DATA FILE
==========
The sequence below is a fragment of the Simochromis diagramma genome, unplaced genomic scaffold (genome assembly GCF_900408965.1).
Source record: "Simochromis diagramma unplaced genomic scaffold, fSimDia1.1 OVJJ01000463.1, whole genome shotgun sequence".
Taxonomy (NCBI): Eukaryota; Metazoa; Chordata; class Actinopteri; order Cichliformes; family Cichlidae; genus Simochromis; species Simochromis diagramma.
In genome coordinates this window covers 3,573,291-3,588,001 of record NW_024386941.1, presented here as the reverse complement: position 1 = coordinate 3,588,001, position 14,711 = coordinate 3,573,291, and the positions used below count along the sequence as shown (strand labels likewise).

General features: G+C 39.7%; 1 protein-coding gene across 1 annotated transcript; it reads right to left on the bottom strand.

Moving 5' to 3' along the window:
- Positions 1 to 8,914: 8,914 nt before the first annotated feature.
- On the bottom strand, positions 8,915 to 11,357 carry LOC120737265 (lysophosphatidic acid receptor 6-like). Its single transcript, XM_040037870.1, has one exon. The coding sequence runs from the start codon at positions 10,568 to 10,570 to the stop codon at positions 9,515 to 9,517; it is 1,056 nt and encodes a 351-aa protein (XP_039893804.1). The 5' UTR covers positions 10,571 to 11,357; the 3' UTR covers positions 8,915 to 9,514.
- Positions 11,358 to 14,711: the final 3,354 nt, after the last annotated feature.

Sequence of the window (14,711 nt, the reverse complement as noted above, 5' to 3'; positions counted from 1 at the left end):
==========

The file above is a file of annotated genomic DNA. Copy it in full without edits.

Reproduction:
The sequence below is a fragment of the Simochromis diagramma genome, unplaced genomic scaffold (genome assembly GCF_900408965.1).
Source record: "Simochromis diagramma unplaced genomic scaffold, fSimDia1.1 OVJJ01000463.1, whole genome shotgun sequence".
Taxonomy (NCBI): Eukaryota; Metazoa; Chordata; class Actinopteri; order Cichliformes; family Cichlidae; genus Simochromis; species Simochromis diagramma.
In genome coordinates this window covers 3,573,291-3,588,001 of record NW_024386941.1, presented here as the reverse complement: position 1 = coordinate 3,588,001, position 14,711 = coordinate 3,573,291, and the positions used below count along the sequence as shown (strand labels likewise).

General features: G+C 39.7%; 1 protein-coding gene across 1 annotated transcript; it reads right to left on the bottom strand.

Moving 5' to 3' along the window:
- Positions 1 to 8,914: 8,914 nt before the first annotated feature.
- On the bottom strand, positions 8,915 to 11,357 carry LOC120737265 (lysophosphatidic acid receptor 6-like). Its single transcript, XM_040037870.1, has one exon. The coding sequence runs from the start codon at positions 10,568 to 10,570 to the stop codon at positions 9,515 to 9,517; it is 1,056 nt and encodes a 351-aa protein (XP_039893804.1). The 5' UTR covers positions 10,571 to 11,357; the 3' UTR covers positions 8,915 to 9,514.
- Positions 11,358 to 14,711: the final 3,354 nt, after the last annotated feature.

Sequence of the window (14,711 nt, the reverse complement as noted above, 5' to 3'; positions counted from 1 at the left end):